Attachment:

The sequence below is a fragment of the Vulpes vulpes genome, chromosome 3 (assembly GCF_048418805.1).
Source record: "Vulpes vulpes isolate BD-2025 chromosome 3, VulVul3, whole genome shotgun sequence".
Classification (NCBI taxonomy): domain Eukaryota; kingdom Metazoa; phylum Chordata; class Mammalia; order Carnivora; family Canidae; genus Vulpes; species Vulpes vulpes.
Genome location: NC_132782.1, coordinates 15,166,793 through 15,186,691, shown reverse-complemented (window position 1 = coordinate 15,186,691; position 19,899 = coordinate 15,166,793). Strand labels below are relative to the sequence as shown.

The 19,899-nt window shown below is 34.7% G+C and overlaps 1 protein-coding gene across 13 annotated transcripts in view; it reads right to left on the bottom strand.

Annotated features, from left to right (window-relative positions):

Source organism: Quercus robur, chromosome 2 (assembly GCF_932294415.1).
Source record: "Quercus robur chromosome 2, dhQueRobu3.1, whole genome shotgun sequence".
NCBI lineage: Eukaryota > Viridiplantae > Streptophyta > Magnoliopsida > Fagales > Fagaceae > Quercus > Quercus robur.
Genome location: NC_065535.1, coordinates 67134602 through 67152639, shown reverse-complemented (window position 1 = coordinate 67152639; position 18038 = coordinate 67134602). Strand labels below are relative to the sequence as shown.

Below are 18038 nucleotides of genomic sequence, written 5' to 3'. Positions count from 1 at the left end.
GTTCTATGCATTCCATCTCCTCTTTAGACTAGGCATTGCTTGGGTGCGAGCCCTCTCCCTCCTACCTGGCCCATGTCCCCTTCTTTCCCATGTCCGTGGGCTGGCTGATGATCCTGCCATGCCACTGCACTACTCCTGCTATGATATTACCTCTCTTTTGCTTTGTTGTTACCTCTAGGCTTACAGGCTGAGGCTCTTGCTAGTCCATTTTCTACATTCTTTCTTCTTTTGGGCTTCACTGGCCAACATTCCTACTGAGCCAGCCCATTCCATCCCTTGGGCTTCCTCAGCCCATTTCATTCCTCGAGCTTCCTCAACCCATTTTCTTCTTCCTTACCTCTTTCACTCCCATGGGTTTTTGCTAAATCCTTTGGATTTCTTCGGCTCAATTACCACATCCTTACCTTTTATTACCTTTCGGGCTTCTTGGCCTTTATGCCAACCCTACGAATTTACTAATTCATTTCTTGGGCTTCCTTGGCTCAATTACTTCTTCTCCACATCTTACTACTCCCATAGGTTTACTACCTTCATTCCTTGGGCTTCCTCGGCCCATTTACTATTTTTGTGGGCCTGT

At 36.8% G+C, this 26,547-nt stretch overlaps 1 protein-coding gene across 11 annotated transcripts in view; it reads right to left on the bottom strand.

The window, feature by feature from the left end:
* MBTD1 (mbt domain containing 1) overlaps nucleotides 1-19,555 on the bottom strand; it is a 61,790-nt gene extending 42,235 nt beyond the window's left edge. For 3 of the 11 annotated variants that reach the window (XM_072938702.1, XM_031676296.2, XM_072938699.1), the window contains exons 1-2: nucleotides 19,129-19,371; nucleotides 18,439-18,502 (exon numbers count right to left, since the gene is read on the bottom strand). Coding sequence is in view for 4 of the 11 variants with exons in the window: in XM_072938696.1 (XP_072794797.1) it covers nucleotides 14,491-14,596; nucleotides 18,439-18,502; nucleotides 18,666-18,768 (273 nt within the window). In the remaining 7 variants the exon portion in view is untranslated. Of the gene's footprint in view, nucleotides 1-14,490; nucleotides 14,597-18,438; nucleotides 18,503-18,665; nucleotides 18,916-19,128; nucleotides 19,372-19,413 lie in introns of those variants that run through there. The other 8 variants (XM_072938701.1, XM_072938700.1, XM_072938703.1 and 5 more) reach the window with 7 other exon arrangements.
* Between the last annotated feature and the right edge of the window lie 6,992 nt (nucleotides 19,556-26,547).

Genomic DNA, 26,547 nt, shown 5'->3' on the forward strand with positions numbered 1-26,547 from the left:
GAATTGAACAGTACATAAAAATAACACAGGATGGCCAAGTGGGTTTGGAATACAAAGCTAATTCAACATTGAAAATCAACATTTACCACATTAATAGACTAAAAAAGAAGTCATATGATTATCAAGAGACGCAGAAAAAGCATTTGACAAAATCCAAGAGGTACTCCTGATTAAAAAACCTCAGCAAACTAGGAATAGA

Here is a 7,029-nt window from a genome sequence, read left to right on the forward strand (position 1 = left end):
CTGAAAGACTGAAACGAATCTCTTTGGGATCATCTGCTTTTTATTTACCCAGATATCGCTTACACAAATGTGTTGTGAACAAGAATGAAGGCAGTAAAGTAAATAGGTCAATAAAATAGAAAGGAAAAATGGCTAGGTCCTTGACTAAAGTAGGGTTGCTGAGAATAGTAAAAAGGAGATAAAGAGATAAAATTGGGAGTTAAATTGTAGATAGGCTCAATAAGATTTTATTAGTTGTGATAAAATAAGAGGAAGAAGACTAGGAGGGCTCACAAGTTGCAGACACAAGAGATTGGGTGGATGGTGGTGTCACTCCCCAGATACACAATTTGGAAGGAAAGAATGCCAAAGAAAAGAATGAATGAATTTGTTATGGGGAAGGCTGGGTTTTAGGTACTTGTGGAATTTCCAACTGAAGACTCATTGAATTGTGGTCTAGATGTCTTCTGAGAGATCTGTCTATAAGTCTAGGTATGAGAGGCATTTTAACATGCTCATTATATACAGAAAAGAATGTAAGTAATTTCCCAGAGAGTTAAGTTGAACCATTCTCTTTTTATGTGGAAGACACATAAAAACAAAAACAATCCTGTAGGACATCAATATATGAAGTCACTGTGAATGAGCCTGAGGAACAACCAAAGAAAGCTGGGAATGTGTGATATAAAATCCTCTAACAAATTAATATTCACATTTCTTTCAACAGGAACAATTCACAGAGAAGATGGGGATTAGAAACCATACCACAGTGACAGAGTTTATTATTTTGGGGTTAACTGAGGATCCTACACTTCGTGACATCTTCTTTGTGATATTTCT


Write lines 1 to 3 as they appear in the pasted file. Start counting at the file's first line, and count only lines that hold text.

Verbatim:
The sequence below is a fragment of the Vulpes vulpes genome, chromosome 3 (assembly GCF_048418805.1).
Source record: "Vulpes vulpes isolate BD-2025 chromosome 3, VulVul3, whole genome shotgun sequence".
Classification (NCBI taxonomy): domain Eukaryota; kingdom Metazoa; phylum Chordata; class Mammalia; order Carnivora; family Canidae; genus Vulpes; species Vulpes vulpes.